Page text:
MFA Programs and Applications - You're Not Alone

Should I apply for an MFA in Creative Writing?

Lucky versus Fortunate - Are MFA Admissions just a Game of Chance?

What are the benefits of an MFA in Creative Writing?

Picking the "Right" MFA Program

Applying to MFA Programs: How to Write Your Best Manuscripts and Essays

How Does "Life Experience" Apply to Academic Writing?

Will the MFA Workshop Affect My Writing Style?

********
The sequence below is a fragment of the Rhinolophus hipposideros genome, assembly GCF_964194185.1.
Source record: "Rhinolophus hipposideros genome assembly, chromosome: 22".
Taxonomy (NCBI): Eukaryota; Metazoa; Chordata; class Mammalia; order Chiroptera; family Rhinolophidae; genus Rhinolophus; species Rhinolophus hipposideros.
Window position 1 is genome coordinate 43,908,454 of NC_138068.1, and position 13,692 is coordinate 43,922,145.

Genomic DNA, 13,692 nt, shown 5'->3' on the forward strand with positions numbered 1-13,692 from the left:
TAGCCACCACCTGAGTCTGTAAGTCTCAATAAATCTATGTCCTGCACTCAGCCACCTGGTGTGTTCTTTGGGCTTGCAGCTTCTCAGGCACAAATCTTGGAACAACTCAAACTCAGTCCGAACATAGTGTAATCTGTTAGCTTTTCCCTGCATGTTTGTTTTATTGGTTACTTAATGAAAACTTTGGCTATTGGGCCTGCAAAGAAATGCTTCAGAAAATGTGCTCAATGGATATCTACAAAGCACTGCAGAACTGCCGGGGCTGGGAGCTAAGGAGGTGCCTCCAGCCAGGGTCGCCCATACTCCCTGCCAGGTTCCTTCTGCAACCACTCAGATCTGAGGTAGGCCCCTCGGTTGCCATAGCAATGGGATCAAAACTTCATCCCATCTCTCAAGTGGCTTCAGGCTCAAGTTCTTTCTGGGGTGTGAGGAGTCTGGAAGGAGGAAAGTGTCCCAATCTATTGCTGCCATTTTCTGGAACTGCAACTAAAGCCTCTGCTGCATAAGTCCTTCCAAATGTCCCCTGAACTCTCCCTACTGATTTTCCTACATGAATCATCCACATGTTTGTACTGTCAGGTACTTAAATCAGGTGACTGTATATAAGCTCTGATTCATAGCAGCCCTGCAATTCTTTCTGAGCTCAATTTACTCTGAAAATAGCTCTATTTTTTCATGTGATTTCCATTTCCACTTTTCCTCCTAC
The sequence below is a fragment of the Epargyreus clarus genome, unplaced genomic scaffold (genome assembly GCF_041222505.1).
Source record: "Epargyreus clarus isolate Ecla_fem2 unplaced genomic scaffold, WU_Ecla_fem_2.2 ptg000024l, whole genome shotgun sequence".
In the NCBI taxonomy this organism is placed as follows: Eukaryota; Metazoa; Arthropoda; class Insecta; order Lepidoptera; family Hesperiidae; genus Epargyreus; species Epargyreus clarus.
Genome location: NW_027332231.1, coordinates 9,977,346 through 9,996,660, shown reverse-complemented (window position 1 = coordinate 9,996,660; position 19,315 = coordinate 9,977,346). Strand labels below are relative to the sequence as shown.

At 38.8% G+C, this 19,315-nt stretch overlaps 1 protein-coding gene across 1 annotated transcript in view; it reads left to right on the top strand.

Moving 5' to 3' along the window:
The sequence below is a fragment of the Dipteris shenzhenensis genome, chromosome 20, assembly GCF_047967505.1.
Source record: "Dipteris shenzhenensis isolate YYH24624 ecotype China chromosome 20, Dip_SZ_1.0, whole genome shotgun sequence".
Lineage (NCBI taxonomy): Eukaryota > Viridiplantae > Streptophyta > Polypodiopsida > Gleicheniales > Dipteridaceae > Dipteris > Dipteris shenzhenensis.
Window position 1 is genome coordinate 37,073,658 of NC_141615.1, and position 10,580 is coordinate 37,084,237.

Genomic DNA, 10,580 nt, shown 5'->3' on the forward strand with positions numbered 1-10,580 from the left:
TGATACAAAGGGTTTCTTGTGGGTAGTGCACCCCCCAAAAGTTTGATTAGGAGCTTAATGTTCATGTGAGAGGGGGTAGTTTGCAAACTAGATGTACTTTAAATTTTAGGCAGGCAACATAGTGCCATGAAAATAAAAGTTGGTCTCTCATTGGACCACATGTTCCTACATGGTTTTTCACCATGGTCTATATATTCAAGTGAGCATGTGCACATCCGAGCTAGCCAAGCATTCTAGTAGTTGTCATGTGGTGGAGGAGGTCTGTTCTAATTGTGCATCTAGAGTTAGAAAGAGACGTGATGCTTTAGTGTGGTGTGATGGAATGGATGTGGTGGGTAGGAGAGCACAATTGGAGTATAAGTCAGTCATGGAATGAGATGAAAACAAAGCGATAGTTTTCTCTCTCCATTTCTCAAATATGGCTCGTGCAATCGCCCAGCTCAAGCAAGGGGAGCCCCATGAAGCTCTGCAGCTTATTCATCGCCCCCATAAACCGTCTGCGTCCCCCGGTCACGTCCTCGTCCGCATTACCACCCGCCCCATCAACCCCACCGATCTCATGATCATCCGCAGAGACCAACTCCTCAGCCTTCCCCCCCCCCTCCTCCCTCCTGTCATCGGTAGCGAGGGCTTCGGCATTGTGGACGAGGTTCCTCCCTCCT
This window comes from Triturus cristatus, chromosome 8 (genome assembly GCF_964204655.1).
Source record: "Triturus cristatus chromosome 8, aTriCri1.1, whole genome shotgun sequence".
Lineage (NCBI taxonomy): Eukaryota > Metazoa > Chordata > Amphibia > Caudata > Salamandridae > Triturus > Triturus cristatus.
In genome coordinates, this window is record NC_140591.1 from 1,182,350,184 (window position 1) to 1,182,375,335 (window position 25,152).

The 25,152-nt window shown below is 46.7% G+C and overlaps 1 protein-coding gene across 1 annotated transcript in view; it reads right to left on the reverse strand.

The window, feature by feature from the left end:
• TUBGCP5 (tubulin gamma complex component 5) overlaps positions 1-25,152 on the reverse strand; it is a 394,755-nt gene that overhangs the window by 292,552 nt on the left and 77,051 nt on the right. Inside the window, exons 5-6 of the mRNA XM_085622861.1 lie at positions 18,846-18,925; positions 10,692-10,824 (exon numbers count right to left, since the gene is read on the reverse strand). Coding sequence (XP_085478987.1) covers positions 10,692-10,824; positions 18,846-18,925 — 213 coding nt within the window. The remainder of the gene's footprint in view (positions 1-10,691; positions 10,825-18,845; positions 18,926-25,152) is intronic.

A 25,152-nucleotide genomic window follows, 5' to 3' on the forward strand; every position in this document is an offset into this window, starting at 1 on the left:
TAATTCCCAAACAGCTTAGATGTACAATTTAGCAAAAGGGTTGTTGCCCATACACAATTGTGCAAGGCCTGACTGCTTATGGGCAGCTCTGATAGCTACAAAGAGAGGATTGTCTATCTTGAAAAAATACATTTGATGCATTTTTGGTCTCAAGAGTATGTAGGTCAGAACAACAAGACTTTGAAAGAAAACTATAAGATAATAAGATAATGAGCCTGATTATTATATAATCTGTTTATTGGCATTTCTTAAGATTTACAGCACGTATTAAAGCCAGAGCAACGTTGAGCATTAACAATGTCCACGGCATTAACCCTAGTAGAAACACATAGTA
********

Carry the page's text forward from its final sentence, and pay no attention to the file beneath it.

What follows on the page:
Coming Soon: Most of the links on this page!

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Would You Like to Study Graduate-Level Creative Writing?

Then you're not alone. Every year, thousands of individuals apply for Master of Fine Arts programs in creative writing. And the number of programs is increasing - with a quick look online, Poets and Writers has ranked 132 full-residency MFA programs as of October 2009. And then there are the low-residency MFA programs, programs that allow you to keep going with your regular life, interrupting it for only a couple weeks a year while you toil away independently the rest of the year.